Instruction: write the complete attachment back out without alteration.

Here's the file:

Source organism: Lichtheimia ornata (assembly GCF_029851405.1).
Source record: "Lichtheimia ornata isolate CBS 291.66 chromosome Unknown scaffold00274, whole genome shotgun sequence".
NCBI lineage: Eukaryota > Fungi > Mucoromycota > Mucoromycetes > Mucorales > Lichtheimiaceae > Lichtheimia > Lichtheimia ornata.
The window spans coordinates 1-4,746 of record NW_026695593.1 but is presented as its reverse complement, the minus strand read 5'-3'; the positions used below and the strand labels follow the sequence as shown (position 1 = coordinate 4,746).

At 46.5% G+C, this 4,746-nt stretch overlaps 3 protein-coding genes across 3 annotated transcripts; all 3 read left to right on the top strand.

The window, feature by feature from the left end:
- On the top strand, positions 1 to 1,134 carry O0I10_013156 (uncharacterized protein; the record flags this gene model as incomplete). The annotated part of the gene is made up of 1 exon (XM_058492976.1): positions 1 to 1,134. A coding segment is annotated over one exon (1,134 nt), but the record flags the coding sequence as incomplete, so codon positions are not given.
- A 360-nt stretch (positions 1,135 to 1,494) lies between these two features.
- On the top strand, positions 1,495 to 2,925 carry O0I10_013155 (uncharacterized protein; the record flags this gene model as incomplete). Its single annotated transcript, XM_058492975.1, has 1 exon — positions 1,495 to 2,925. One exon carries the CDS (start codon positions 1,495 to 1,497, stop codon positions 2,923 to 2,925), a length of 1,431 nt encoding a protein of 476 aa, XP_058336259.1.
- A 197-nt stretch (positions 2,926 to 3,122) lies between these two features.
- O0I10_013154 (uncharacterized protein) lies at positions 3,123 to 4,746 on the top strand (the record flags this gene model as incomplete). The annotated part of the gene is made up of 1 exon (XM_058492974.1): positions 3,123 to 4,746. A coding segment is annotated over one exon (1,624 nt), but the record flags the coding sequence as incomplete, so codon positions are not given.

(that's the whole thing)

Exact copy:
Source organism: Lichtheimia ornata (assembly GCF_029851405.1).
Source record: "Lichtheimia ornata isolate CBS 291.66 chromosome Unknown scaffold00274, whole genome shotgun sequence".
NCBI lineage: Eukaryota > Fungi > Mucoromycota > Mucoromycetes > Mucorales > Lichtheimiaceae > Lichtheimia > Lichtheimia ornata.
The window spans coordinates 1-4,746 of record NW_026695593.1 but is presented as its reverse complement, the minus strand read 5'-3'; the positions used below and the strand labels follow the sequence as shown (position 1 = coordinate 4,746).

At 46.5% G+C, this 4,746-nt stretch overlaps 3 protein-coding genes across 3 annotated transcripts; all 3 read left to right on the top strand.

The window, feature by feature from the left end:
- On the top strand, positions 1 to 1,134 carry O0I10_013156 (uncharacterized protein; the record flags this gene model as incomplete). The annotated part of the gene is made up of 1 exon (XM_058492976.1): positions 1 to 1,134. A coding segment is annotated over one exon (1,134 nt), but the record flags the coding sequence as incomplete, so codon positions are not given.
- A 360-nt stretch (positions 1,135 to 1,494) lies between these two features.
- On the top strand, positions 1,495 to 2,925 carry O0I10_013155 (uncharacterized protein; the record flags this gene model as incomplete). Its single annotated transcript, XM_058492975.1, has 1 exon — positions 1,495 to 2,925. One exon carries the CDS (start codon positions 1,495 to 1,497, stop codon positions 2,923 to 2,925), a length of 1,431 nt encoding a protein of 476 aa, XP_058336259.1.
- A 197-nt stretch (positions 2,926 to 3,122) lies between these two features.
- O0I10_013154 (uncharacterized protein) lies at positions 3,123 to 4,746 on the top strand (the record flags this gene model as incomplete). The annotated part of the gene is made up of 1 exon (XM_058492974.1): positions 3,123 to 4,746. A coding segment is annotated over one exon (1,624 nt), but the record flags the coding sequence as incomplete, so codon positions are not given.